The onus lies on both public and private sectors to push quality research, which also calls for an appetite for risk-taking
Without a doubt, innovation is a means of creating sustainable and cost effective solutions for inclusive growth in developing economies. With the availability of financial capital, technological prowess, and entrepreneurial talent, the public and private sectors are increasingly coming together to generate innovative and effective solutions to address India’s development challenges.
It is, therefore, ironic that India dropped to 81st position, a slip of five places from last year, in the Global Innovation Index (GII) survey of 2015, well behind middle-income countries such as Brazil, China and South Africa. The ranking dropped in human capital and research, market sophistication, business sophistication and creative outputs. However, the survey adds that India has made significant progress in institutions, knowledge and technology outputs. The space programme, Mangalayaan, is a shining example of this.
It is imperative to harness the innate creative potential of the country in order to sustain competitiveness, economic growth and rising living standards.
The three key things that are going to help us adopt, implement and boost a culture of innovation are the right platform, public-private partnership, and building a skilled talent pool by promoting STEM (science, technology, engineering, mathematics) education.
The right platform
So, what’s the way forward? The government has already launched several initiatives such as Make in India, Skill India and Digital India to provide the right platform to increase manufacturing, build stronger skills, improve information infrastructure, and provide more public and private finance for R&D and its commercialisation. Another big ticket item called Startup India is being fine-tuned to foster a culture of entrepreneurship and innovation.
Economic and industrial progress would mean an increased effort towards R&D which, no doubt, acts as a true measure of the capacity to innovate. The country’s R&D spend has grown to 0.9 per cent of the GDP. However, much more needs to be done to match the government’s target of 2 per cent in R&D expenditure.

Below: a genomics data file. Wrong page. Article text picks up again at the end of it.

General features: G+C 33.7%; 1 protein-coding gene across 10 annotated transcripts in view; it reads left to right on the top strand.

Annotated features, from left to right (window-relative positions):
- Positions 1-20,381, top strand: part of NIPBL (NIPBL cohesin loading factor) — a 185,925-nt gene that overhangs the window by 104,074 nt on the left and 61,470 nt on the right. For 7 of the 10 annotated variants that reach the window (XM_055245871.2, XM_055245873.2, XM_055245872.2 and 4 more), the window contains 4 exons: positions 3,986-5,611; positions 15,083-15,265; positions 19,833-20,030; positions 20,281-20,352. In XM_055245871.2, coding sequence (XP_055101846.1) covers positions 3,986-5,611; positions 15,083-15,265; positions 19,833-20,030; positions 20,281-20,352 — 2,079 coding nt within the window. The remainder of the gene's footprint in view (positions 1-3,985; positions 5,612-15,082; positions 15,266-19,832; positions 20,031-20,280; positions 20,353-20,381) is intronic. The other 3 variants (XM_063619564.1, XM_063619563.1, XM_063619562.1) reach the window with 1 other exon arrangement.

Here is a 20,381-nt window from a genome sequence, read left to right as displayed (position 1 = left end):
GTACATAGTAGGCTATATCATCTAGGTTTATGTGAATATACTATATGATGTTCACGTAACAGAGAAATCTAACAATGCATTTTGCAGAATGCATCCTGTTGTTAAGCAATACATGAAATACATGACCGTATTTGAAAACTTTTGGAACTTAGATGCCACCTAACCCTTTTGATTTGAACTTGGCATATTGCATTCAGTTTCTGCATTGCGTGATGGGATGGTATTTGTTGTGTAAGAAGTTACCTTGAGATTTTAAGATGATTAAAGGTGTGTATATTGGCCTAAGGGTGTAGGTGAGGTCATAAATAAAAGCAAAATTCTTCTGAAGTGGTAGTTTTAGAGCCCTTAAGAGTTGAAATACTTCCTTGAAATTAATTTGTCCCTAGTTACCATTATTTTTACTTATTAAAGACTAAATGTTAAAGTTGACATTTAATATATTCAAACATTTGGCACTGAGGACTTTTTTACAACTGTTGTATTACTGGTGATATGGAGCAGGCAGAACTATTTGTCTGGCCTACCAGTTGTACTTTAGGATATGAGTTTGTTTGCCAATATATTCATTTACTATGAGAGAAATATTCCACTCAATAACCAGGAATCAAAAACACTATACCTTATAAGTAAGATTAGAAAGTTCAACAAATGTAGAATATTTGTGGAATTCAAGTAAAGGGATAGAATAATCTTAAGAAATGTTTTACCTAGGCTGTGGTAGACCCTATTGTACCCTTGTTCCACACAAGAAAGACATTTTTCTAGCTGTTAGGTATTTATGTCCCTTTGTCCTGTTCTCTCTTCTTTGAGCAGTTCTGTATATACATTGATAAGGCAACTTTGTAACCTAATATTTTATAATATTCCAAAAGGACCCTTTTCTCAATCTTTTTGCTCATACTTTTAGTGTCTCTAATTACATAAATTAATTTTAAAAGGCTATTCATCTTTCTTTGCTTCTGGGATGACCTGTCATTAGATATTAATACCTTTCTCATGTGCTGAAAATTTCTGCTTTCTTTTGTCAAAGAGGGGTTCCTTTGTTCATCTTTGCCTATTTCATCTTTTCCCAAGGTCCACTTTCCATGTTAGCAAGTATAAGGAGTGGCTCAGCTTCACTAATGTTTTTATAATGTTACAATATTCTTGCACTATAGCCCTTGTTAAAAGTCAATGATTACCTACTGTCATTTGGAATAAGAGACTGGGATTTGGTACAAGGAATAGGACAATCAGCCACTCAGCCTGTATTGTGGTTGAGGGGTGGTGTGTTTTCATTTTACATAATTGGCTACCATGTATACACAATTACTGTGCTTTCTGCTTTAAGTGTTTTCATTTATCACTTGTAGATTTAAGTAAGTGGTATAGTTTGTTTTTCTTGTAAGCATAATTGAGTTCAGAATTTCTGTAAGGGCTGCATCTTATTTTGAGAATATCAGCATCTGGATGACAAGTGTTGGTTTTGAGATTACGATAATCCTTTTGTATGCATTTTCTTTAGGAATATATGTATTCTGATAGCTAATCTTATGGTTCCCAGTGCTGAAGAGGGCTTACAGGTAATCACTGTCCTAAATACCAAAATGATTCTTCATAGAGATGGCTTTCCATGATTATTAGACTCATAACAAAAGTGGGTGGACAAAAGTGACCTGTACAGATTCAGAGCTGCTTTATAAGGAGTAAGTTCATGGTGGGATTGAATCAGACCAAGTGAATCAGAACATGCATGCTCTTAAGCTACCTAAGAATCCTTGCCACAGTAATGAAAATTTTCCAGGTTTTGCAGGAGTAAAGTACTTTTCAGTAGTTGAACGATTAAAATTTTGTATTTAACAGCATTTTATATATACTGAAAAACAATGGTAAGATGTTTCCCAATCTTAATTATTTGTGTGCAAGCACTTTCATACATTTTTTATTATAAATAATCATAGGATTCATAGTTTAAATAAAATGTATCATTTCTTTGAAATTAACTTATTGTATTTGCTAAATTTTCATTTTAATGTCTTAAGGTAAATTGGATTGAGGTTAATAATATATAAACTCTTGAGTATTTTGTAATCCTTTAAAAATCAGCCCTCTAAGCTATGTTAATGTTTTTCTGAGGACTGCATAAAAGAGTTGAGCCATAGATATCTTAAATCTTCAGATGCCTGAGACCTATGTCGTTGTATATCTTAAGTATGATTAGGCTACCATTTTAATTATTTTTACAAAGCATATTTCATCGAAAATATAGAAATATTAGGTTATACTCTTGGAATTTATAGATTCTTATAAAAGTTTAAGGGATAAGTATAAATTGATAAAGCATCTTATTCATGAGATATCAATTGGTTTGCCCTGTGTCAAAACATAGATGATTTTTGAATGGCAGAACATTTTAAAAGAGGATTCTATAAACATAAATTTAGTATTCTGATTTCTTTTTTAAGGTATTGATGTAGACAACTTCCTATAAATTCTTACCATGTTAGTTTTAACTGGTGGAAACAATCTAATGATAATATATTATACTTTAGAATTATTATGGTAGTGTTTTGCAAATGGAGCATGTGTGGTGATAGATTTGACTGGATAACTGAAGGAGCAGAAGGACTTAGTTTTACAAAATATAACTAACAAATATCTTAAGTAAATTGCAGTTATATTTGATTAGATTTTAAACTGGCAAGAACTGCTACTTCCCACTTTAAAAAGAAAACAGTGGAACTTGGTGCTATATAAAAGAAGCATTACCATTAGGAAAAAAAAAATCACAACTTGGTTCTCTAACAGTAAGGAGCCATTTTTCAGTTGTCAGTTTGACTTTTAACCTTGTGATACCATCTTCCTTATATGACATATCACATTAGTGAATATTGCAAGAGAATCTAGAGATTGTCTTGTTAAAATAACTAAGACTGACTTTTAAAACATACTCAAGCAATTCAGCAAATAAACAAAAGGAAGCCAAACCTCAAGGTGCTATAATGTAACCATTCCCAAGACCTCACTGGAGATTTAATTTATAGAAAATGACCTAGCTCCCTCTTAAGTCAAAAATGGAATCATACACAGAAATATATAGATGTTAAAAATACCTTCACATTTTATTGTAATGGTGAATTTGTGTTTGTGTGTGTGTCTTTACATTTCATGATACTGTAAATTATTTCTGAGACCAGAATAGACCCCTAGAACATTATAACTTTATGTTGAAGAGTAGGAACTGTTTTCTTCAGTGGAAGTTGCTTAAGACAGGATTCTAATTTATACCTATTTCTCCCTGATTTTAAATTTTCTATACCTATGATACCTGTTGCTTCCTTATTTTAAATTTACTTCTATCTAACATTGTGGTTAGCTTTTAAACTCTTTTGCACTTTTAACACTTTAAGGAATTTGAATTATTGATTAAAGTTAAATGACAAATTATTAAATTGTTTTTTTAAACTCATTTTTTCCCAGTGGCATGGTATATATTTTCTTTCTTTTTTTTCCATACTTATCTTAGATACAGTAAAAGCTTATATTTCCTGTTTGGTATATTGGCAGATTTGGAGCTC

While government initiatives are a welcome development, this growth journey will require an increased level of public-private partnership, with a greater focus on inclusive innovation. The private sector will have to invest significantly in R&D. This will help develop a mind-set of value growth. Such a mind-set promotes experimental thinking and is oriented to solving customer problems in new ways.
Corporates should thus partner with research and educational institutions and create commercialisation paths for deserving projects. Young innovators should be encouraged to go on exchange programmes and get internships or grants to help fuel research.
STEM is the root
The bright spot is that India has one of the world’s largest educational systems with 1.4 million schools, 35,000 colleges and 600 universities. However, there is a need to foster a culture of experimentation by updating the curriculum, revamping the examination system from a test of memory to a test of analytical skills, and improving the quality of teaching.
The private sector must step up its involvement in furthering STEM proficiency. India invests just 0.88 per cent of GDP in science research compared with 7-8 per cent for the US and 3-4 per cent for South Korea. Of that, nearly a quarter is spent on basic research that has little to do with innovation or economic growth. In comparison, China spends 5 per cent.
The linkages between universities and businesses need to play an important role in innovation dynamics. Research-linked scholarships, paid for by both the government and the private sector, are crucial. Policymakers must realise that possession of significant human resources in science and technology is both a national economic priority and a technological necessity.
In the defence and aerospace industry, Prime Minister Narendra Modi says, India will need about 200,000 skilled professionals over the next 10 years. Studies show that even 20 to 25 per cent reduction in defence imports could directly add up to 120,000 highly-skilled jobs.
Even though India is ranked low in the GII, the good news is that it has a growing startup ecosystem; besides, the GII’s analysis paints a bright picture for India in the areas where it has made improvements.
However, with robust policy intervention, the right infrastructure, an attitudinal change towards risk-taking (accepting failures as part of the process), and ease of doing business, India will be able to make innovation a part of its cultural DNA.